The investment and transformation of this park has been nothing short of stunning. This park was in much need of upgrades and leadership...a master plan. 

As the years have passed, we've seen high profile projects transform the park including the Grand Basin at the foot of Art Hill, the meandering creeks, the golf courses, the Spanish Pavilion, the way finding, the landscape...all fantastic upgrades.

The results have exceeded by expectations on nearly every level. 

The most recent upgrades I witnessed are not as sexy as the previously mentioned upgrades; some are just infrastructure investments that make the park more useable by all.

And, yes, lots of people walk and bike to the park, but many also drive.  Many of the roads nearest the Zoo were in dire need of repair.

The road sections being upgraded run from Skinker Boulevard nearest Oakland/I-64 along and through Kennedy Forest to the two Zoo paid parking lots, one at Tamm Avenue, the other at the Living World. These are high profile sections for tourists and Zoo visitors...first impressions are important, and these upgrades will certainly please.
map image from Forest Park Forever

And in typical fashion, the upgrades exceeded my expectations.

On-street parking clearly demarcated for parallel parking along roads, bump-outs to define parking areas, new sidewalks, gorgeous roundabouts, cross walks and speed humps.

Yes, I said gorgeous cross walks and speed humps. I mean it and have provided a few words on each and a couple photos to help explain.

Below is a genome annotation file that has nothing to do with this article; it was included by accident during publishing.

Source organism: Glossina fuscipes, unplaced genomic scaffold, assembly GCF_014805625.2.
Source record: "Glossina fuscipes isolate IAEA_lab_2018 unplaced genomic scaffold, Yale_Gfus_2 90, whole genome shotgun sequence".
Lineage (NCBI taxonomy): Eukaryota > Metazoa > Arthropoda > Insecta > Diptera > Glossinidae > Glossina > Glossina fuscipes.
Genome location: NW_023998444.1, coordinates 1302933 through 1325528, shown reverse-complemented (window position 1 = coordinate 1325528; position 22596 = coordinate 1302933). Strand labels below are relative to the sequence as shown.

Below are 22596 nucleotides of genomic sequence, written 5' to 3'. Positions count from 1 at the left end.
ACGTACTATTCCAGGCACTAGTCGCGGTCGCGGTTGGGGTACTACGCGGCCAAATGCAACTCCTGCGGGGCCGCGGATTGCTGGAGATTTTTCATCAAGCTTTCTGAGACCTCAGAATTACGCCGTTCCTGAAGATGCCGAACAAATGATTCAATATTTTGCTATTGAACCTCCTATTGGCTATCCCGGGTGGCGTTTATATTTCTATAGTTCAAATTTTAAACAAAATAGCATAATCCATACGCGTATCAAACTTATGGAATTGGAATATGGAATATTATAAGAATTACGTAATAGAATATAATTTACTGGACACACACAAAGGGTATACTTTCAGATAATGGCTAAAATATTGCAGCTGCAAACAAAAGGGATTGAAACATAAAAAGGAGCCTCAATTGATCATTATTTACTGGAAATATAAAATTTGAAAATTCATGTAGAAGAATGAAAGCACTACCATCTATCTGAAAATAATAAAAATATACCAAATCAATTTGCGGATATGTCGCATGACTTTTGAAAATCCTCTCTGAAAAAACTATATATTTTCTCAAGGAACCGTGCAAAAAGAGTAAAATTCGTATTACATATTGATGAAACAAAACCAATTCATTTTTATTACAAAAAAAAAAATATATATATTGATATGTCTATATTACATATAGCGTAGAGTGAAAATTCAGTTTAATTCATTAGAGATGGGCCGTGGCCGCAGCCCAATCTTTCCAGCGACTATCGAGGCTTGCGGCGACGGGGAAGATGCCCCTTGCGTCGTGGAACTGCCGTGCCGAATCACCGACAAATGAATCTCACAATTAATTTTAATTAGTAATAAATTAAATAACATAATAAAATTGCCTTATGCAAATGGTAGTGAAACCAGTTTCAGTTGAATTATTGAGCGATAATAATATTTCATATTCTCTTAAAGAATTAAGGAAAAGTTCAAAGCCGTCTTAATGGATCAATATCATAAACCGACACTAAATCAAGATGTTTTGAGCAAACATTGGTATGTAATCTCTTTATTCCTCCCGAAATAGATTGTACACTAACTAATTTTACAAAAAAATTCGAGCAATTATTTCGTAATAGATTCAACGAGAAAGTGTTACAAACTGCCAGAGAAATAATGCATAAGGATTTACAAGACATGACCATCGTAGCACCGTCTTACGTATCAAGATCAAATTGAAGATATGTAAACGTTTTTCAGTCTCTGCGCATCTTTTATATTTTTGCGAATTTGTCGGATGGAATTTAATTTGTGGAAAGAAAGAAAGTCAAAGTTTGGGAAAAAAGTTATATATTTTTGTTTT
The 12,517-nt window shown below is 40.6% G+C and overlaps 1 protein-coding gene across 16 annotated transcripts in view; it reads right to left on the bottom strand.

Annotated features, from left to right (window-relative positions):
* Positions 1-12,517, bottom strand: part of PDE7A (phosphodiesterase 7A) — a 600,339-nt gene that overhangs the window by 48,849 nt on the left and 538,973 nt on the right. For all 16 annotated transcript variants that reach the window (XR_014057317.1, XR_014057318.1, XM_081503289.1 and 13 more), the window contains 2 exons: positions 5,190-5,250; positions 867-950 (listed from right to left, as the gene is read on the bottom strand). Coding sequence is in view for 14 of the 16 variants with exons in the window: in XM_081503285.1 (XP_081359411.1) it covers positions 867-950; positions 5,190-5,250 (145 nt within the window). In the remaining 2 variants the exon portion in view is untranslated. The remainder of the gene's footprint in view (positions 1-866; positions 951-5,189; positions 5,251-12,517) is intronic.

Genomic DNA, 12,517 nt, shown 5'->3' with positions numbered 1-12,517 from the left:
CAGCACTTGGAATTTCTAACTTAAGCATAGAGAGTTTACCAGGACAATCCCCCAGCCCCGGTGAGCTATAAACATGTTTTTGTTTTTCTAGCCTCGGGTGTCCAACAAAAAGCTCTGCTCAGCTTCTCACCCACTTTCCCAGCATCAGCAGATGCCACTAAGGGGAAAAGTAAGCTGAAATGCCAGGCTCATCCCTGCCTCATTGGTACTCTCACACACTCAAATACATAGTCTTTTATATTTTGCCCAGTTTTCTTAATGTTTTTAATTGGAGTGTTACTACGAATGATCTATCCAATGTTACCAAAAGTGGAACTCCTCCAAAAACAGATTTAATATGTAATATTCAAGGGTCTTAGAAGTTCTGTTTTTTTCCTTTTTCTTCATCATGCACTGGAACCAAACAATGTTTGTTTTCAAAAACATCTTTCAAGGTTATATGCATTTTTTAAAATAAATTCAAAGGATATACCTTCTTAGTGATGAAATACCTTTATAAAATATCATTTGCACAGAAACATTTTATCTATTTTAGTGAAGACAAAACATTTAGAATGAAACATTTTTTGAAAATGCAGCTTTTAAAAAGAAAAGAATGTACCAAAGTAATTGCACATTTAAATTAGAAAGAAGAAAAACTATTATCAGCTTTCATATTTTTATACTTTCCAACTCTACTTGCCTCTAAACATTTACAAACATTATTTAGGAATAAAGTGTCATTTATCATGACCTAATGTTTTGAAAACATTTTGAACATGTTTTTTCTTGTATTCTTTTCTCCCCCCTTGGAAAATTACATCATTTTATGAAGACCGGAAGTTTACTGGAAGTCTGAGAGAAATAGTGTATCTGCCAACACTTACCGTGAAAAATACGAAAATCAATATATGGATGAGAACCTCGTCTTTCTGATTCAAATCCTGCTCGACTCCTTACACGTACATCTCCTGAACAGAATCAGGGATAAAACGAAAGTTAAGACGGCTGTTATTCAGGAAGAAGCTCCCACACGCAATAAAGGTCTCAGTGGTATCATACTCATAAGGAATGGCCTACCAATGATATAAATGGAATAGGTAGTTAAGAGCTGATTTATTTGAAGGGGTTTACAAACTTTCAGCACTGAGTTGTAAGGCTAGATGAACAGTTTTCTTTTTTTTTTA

And when the (I believe) black gum trees that were planted in the bump outs mature, and the other landscapes are planted, I know this will be a massive, value-added upgrade.

I'm glad to see some of the less-prominent upgrades on the park being made. Infrastructure and drainage are not fun, but man are they important.

Let this park nerd expand a bit on my excitement...

The sidewalks are wide enough to accommodate the many visitors unloading strollers, wagons, walkers and wheel chairs with enough room to allow passage by pedestrians walking and jogging on the sidewalks.

There are (unfinished) rain collection areas in several spots. These will help break up the street, provide interest and slow down driver speeds.
A roundabout helps efficiently funnel traffic toward the Zoo and Tamm Avenue. The landscaping is incomplete, but I trust will be eye catching and sustainable.